Archive for March, 2017
Languages have several means at their disposal whereby part or a whole utterance can be emphasized and thereby distinguished from a neutral stretch of speech. Relative loudness is one such means: something shouted at an interlocutor when the distance between speakers does not require raising one’s voice signifies emphasis (both emotive and referential). Another means, when it comes to English in particular, is elongation of the syllabic structure of words, i. e., pronouncing the vowels with unusual length. A related instance of elongation is what one observes in the word please, when a schwa is inserted between the first two consonants for emphasis.
As in the case of the amphibrachic structure of treméndous, to which appeal was made in an earlier post, prosody can also provide the means for realizing––or cooperating in the realization of––emphatic meaning. The currently ubiquitous answer to an interlocutor’s statement, instead of just agreeing by saying right or yes or certainly, is the emphatic absolútely, with high pitch on the stressed vowel. Aside from the intrinsic meaning of the word, its anapestic prosody (two unstressed syllables followed by a stressed syllable) is what has particularly contributed to this word’s being preferred nowadays as the emphatic riposte-in-agreement par excellence. The fact of the anapest having two unstressed syllables preceding the stress lends extra force by contrast to the stressed syllable, thereby heightening the emphatic meaning.
Elizabeth Barrett Browning’s well-known Sonnet 43 goes like this:
How do I love thee? Let me count the ways.
I love thee to the depth and breadth and height
My soul can reach, when feeling out of sight
For the ends of being and ideal grace.
I love thee to the level of every day’s
Most quiet need, by sun and candle-light.
I love thee freely, as men strive for right.
I love thee purely, as they turn from praise.
I love thee with the passion put to use
In my old griefs, and with my childhood’s faith.
I love thee with a love I seemed to lose
With my lost saints. I love thee with the breath,
Smiles, tears, of all my life; and, if God choose,
I shall but love thee better after death.
Compare it to Shakespeare’s immortal Sonnet 81:
Or you survive when I in earth am rotten,
Or I shall live your epitaph to make,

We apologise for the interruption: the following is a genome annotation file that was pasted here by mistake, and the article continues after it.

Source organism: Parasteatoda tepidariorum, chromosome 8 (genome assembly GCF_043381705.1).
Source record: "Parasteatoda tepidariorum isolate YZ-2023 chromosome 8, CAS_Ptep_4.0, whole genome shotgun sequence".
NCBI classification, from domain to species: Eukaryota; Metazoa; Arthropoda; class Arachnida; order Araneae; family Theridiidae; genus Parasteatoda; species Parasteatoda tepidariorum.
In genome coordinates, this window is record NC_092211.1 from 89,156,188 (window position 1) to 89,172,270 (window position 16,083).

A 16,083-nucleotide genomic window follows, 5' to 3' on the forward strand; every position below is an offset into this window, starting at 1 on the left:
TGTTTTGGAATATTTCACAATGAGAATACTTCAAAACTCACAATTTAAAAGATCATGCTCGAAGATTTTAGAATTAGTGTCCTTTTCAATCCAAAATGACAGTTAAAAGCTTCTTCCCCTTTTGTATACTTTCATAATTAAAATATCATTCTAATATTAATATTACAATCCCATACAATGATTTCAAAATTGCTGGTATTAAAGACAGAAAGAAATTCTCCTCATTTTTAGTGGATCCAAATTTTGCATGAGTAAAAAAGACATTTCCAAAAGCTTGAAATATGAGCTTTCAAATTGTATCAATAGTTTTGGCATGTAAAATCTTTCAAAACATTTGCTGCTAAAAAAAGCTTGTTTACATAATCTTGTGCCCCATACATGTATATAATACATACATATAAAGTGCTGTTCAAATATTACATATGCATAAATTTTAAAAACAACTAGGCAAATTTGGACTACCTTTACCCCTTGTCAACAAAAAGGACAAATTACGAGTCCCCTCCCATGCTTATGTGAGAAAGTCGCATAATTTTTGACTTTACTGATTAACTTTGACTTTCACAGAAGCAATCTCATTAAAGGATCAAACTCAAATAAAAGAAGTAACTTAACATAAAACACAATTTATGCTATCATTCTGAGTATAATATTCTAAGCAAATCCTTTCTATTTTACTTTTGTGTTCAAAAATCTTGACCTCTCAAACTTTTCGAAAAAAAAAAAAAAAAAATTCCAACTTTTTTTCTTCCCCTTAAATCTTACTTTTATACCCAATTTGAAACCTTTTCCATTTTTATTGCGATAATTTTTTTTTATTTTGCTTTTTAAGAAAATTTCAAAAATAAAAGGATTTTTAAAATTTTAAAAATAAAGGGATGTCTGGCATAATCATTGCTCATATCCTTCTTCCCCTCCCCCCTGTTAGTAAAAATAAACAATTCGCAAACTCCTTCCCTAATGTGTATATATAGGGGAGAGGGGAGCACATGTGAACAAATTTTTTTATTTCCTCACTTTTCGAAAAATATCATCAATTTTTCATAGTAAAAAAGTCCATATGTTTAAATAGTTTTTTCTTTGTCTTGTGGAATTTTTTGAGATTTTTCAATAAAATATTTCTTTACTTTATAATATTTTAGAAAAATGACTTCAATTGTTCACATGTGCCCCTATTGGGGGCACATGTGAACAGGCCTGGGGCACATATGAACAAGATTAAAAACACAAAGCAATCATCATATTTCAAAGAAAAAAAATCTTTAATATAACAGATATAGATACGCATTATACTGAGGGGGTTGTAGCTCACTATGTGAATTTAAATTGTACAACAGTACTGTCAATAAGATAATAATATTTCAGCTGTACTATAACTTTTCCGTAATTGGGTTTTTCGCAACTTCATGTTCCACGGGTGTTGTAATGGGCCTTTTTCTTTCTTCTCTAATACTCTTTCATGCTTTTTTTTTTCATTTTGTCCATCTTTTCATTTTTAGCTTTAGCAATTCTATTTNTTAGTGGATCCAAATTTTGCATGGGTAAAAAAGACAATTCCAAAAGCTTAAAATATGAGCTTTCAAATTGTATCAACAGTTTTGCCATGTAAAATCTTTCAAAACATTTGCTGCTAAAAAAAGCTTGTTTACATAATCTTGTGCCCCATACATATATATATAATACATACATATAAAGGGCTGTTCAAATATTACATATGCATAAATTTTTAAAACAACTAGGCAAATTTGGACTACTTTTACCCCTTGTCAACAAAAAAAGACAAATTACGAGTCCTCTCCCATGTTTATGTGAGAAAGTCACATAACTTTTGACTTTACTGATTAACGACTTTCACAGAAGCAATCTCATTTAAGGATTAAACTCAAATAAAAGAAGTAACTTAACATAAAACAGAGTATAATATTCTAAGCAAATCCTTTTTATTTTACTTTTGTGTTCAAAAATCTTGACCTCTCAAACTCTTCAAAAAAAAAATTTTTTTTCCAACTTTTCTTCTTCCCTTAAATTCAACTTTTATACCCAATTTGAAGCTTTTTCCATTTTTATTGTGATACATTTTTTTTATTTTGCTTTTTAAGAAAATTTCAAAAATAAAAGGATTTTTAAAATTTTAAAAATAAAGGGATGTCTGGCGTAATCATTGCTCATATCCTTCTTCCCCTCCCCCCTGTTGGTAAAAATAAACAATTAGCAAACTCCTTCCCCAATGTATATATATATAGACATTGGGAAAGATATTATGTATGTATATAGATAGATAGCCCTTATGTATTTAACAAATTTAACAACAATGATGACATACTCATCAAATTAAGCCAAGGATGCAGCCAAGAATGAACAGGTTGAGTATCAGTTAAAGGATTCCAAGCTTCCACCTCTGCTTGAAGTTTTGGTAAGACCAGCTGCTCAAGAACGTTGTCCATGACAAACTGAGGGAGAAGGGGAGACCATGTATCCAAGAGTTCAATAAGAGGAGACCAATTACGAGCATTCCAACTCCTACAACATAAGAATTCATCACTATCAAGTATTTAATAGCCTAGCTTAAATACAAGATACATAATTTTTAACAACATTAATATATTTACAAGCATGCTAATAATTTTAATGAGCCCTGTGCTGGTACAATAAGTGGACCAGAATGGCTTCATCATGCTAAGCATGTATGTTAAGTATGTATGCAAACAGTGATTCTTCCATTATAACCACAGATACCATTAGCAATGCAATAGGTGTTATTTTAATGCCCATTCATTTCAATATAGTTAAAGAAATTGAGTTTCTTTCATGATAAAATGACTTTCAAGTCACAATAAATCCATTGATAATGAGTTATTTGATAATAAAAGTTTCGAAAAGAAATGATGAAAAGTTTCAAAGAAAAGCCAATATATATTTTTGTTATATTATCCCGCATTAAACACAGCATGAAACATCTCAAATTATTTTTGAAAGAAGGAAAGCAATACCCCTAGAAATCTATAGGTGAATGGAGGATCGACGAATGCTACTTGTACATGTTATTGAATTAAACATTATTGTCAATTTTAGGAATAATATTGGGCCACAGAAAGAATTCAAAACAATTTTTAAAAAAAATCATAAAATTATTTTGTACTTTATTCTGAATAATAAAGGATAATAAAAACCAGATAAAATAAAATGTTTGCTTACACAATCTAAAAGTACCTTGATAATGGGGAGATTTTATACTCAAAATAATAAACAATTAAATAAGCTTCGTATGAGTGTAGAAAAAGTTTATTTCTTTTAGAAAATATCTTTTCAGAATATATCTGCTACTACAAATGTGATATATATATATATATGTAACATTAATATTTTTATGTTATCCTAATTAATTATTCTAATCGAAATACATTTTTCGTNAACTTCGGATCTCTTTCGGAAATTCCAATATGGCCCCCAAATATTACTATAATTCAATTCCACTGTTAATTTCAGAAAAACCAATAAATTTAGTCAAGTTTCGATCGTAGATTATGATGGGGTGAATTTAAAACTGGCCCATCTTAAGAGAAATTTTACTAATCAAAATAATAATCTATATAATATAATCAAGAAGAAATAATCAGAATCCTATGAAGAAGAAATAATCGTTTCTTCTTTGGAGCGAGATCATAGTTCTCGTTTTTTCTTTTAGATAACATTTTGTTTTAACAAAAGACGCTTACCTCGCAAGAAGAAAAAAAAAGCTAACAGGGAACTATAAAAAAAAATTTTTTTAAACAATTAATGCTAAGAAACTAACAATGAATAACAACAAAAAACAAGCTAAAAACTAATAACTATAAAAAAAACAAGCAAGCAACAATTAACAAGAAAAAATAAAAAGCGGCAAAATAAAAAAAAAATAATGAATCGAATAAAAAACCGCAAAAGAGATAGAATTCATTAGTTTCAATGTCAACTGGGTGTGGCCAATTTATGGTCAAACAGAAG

From hence your memory death cannot take,
Although in me each part will be forgotten.
Your name from hence immortal life shall have,
Though I, once gone, to all the world must die:
The earth can yield me but a common grave,
When you entombed in men’s eyes shall lie.
Your monument shall be my gentle verse,
Which eyes not yet created shall o’er-read;
And tongues to be, your being shall rehearse,
When all the breathers of this world are dead;
You still shall live, such virtue hath my pen,
Where breath most breathes, even in the mouths of men.
When considering a fitting epigraph for the second edition of our book, The Sense of Form in Literature and Language (2009), I chose the Shakespeare to commemorate my Marianne (עליה השלום). It puts all other poems in the shade in capturing both the haecceity and the quiddity of the romance of our love, where romance is defined as embodying the triumph of spirit over flesh, in life as in death.
While sitting this afternoon in a neighborhood restaurant and savoring my caviar and oysters in Marianne’s honor, only the Russian adjective бесподобная (literally, ‘without + similar’ [fem.]) floated into my consciousness, to capture my love and her essence. The European languages have nothing to match this Slavic compositum, with the possible exception of French nonpareille, which is, of course, not strictly synonymous in either structure or meaning.
Poets from time immemorial have been trying to capture linguistically the multidimensionality of love. Perhaps the Old Provençal troubadours succeeded, but only in part. No words, no matter how well-turned, can do love justice.